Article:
In June of 2012, investigators wearing gas masks in Britain’s busiest shipping port, discovered nearly 90 containers, each weighing more than 30 tons had arrived back in the Suffolk dockyard of Felixstowe. The shipments were part of a lucrative trade – about 10 million tons of waste metal that come out of Europe each year. When the Indonesian authorities inspected the contents of the British containers, they declared the cargo as hazardous, resealed it, and British authorities were ordered to arrange for its immediate return.

The European Environment Agency (EA) is investigating four (4) companies to see if they sent contaminated and potentially toxic waste to the Indonesian capital, Jakarta, in spite of laws designed to combat a global epidemic of cross-border dumping.

The team investigating the containers returned from Indonesia will pick through their contents to try and find evidence the waste metal, claimed by its exporters to have been legitimately-exportable scrap metal, was mixed with hazardous contaminants allegedly found by the Indonesian authorities.

It is part of a wider picture in which millions of tons of material are shipped from the developed world to Asia and Africa, allowing criminals to profit by disregarding international rules and passing off illegally-exported waste as part of a legitimate global trade in recyclable commodities worth millions of dollars per year.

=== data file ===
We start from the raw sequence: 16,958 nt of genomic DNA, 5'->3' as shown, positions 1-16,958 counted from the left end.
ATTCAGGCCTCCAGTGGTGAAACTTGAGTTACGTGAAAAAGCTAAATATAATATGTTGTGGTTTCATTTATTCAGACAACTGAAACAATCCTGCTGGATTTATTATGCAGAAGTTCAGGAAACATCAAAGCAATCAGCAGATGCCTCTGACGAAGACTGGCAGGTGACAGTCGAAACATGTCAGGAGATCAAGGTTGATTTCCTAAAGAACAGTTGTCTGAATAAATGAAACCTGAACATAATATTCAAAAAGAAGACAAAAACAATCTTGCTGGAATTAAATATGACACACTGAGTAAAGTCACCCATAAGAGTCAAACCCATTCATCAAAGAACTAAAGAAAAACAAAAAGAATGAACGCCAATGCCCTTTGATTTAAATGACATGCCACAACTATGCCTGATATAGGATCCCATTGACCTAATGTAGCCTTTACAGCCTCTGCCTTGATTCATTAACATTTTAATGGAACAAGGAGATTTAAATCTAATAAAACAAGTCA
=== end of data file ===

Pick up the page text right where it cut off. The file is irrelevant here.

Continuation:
The criminal trade, estimated to be worth at least $4,830,600.00 worldwide, ranges from hundreds of thousands of broken computers and televisions – so-called “e-waste” – sent to West Africa to be stripped of their heavy metals in unsafe conditions, to domestic waste smuggled out of Britain under the guise of recyclable paper or plastic.

Masnellyarti Hilman, a senior British government official dealing with hazardous waste, said: “Environmental crime is an extremely serious issue and we are beginning to get that message out. We know material is being stopped but the invisible side of the equation is what we have not stopped. I am not so arrogant as to say we are completely on top of this. But we are out there and we have the expertise and knowledge to catch those breaking the law.”

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